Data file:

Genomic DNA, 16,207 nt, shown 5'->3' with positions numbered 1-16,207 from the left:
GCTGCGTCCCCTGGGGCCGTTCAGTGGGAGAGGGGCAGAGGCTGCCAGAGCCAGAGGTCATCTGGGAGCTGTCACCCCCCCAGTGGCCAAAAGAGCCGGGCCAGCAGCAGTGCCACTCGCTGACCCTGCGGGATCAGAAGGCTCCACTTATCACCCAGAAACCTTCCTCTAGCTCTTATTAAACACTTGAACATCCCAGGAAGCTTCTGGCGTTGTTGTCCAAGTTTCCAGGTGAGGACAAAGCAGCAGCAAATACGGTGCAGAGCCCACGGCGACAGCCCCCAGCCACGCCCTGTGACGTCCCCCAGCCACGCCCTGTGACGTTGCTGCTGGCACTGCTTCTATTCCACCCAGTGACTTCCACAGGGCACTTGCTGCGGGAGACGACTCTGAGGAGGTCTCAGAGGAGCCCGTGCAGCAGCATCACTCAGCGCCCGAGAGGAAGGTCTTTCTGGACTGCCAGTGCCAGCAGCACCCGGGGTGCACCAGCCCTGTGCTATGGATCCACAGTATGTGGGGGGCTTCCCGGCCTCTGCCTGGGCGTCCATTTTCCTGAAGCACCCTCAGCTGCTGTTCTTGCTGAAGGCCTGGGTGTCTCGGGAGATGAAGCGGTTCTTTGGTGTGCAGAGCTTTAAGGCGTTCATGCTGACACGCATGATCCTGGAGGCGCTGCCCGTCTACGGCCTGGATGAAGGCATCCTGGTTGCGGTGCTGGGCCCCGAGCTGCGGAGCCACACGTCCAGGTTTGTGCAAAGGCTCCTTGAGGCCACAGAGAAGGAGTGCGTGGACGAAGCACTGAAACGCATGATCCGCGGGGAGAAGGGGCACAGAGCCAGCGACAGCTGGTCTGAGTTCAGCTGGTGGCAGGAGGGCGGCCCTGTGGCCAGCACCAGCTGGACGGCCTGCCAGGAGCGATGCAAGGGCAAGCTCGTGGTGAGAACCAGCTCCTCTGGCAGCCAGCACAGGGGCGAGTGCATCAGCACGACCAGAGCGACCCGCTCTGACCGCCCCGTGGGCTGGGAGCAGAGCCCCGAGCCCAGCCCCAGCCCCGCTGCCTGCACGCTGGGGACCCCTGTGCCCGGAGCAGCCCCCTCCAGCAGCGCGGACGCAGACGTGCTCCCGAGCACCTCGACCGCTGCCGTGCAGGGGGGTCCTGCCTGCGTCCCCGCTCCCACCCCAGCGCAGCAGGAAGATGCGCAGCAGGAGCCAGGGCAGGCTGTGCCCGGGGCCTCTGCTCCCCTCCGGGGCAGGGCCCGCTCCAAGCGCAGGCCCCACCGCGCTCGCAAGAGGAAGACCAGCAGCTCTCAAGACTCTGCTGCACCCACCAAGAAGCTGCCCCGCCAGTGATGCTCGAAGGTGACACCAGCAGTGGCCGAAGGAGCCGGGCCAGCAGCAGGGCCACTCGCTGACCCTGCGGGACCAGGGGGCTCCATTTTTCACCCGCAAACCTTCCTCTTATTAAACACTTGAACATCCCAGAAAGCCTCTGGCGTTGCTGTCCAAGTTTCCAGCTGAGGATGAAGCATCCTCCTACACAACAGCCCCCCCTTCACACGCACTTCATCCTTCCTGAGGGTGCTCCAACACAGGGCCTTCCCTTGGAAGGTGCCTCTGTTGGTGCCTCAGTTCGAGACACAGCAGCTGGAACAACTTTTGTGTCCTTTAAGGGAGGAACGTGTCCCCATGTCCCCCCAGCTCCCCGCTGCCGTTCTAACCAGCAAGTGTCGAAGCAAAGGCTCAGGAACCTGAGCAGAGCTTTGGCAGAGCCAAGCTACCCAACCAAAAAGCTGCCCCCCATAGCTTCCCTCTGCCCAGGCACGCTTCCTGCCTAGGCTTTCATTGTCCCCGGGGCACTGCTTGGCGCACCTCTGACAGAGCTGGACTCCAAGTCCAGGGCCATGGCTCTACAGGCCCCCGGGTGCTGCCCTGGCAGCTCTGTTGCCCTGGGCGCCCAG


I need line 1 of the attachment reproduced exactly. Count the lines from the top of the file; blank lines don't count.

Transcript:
Genomic DNA, 16,207 nt, shown 5'->3' with positions numbered 1-16,207 from the left: